The Washington Post

The Day Before Christmas: A Worker's Lament

A tribute in verse to the few, the proud — the people who came to work Christmas Eve.

‘TWAS THE DAY before Christmas, and all through the city,
Workers were anxious; the result wasn’t pretty.

Their heads were hung at their desks in despair,
Since most of the folks in the office weren’t there.
Employees burrowed and shrunk in their cubes,
Looking at Facebook, Gawker and YouTube.

The bosses had left on vacation, you see.
But they kindly told all they could get out by 3.
When the time finally came, there arose such a clatter
As pencils flew wildly and coffee mugs shattered.

Away to the Metro, they flew in a flash.
They’d misplaced their SmarTrip, but had enough cash.
They leapt for the trains so lively and quick
They bumped other riders who cried, “Don’t be a [jerk]!”

As the doors finally closed, the conductor’s voice came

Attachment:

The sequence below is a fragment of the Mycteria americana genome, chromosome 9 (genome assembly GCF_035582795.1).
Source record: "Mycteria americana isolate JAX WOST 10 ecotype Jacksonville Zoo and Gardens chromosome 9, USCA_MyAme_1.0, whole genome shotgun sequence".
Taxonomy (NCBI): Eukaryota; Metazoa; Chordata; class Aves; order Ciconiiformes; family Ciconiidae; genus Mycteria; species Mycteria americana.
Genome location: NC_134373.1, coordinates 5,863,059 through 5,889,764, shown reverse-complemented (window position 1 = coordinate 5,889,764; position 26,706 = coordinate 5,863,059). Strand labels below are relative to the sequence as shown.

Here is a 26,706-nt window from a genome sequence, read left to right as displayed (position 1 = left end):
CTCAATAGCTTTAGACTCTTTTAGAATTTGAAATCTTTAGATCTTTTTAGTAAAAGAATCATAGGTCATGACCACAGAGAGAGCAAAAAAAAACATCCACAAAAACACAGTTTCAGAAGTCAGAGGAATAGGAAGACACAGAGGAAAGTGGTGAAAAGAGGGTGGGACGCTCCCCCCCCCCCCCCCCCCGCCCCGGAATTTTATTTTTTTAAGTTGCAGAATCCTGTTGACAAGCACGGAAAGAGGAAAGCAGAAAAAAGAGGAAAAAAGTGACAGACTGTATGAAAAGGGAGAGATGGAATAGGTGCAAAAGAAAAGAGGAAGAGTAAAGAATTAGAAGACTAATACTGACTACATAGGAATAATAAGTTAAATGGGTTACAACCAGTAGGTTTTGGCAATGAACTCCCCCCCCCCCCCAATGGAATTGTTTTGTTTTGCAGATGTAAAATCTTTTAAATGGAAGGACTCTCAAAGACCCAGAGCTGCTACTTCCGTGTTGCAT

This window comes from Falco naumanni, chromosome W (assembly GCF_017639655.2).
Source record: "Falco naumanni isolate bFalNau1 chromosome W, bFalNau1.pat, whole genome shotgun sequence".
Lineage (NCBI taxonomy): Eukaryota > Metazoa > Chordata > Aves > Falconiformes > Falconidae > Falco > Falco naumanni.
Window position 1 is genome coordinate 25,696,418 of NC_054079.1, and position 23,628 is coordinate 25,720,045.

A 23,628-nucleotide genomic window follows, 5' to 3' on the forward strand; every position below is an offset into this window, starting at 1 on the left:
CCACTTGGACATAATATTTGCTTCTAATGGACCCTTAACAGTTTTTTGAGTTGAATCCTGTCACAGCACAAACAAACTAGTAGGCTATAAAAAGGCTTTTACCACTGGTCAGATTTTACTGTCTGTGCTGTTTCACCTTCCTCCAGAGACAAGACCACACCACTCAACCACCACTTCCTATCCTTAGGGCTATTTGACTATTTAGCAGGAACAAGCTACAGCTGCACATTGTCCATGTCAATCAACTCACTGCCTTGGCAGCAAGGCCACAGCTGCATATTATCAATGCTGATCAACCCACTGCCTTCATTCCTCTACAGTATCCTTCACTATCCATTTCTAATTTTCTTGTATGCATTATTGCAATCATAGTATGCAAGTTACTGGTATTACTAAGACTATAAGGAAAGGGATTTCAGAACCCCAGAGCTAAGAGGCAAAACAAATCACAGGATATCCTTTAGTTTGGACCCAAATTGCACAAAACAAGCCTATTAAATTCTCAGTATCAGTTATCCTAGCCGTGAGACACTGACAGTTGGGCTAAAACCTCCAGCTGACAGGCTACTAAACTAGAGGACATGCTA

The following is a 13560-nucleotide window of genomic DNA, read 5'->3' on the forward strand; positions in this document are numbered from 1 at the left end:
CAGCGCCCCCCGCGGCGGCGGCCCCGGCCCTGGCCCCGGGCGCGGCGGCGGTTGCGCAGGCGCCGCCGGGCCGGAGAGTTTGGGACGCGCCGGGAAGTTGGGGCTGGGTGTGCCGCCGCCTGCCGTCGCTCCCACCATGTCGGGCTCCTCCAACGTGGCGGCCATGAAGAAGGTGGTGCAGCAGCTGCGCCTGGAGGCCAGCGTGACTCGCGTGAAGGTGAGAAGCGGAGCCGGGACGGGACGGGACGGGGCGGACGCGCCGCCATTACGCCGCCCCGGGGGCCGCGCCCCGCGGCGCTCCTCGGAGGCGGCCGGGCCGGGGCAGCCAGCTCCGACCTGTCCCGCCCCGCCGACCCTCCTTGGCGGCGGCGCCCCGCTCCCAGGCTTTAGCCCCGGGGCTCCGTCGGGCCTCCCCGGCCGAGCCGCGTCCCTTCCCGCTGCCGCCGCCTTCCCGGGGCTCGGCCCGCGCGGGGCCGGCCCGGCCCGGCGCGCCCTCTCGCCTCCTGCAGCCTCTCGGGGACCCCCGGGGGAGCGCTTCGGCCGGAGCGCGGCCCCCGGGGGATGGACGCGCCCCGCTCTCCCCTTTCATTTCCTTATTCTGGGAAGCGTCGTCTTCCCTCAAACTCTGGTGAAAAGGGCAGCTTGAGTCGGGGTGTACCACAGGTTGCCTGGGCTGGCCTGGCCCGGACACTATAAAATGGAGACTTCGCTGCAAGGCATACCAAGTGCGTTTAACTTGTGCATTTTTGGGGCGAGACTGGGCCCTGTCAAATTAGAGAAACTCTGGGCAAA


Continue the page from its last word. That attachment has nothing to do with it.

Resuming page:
And she scratchily called out the stations by name:
“Now Archives! Now Suitland! Now Capitol South!
… Hey, those best not be French fries in your mouth!”

With iPods and cell phones and pagers in tow,
Riders chattered and clattered in neat orange rows.
Finally, the brakes, they set in with a whistle,
As people standing like packed sardines bristled.

And the workers’ eyes brightened as they each reached their stops.
Till they realized their next move: The mall. To shop.

Adapted from a post originally published Dec. 21, 2007
Capitol Christmas tree by Karen Bleier/AFP/Getty Images

Greg Barber is The Post's director of digital news projects. Find him on Twitter at @gjbarb.



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